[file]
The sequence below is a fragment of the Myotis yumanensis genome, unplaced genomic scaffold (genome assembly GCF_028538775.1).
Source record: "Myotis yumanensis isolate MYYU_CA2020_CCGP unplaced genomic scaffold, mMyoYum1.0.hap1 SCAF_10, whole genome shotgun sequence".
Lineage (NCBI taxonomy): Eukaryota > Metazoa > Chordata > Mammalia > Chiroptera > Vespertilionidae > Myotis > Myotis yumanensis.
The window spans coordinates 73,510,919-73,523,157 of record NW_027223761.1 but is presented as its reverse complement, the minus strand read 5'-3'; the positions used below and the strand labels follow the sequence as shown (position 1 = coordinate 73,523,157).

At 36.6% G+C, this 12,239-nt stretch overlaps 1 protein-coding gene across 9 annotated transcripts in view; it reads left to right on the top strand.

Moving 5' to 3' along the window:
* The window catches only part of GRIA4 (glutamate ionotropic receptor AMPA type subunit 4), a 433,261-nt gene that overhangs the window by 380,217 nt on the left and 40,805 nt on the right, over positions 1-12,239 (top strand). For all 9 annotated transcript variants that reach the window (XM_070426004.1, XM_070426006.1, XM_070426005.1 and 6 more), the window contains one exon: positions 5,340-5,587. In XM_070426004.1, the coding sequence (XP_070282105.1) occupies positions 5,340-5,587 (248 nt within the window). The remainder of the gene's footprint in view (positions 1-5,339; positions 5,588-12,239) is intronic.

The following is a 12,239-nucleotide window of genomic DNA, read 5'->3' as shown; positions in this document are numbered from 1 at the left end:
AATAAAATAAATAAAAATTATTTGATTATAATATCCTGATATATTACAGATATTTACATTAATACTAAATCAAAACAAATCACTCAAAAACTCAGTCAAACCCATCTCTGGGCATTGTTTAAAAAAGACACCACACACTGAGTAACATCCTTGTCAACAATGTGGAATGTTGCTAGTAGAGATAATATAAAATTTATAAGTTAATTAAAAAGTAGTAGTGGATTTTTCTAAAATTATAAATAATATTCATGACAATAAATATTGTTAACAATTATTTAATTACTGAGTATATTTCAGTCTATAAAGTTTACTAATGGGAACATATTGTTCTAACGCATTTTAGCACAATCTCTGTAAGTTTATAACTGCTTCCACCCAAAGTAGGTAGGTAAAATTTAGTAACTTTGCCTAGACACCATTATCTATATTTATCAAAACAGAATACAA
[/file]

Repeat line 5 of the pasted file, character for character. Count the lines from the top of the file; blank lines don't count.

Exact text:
At 36.6% G+C, this 12,239-nt stretch overlaps 1 protein-coding gene across 9 annotated transcripts in view; it reads left to right on the top strand.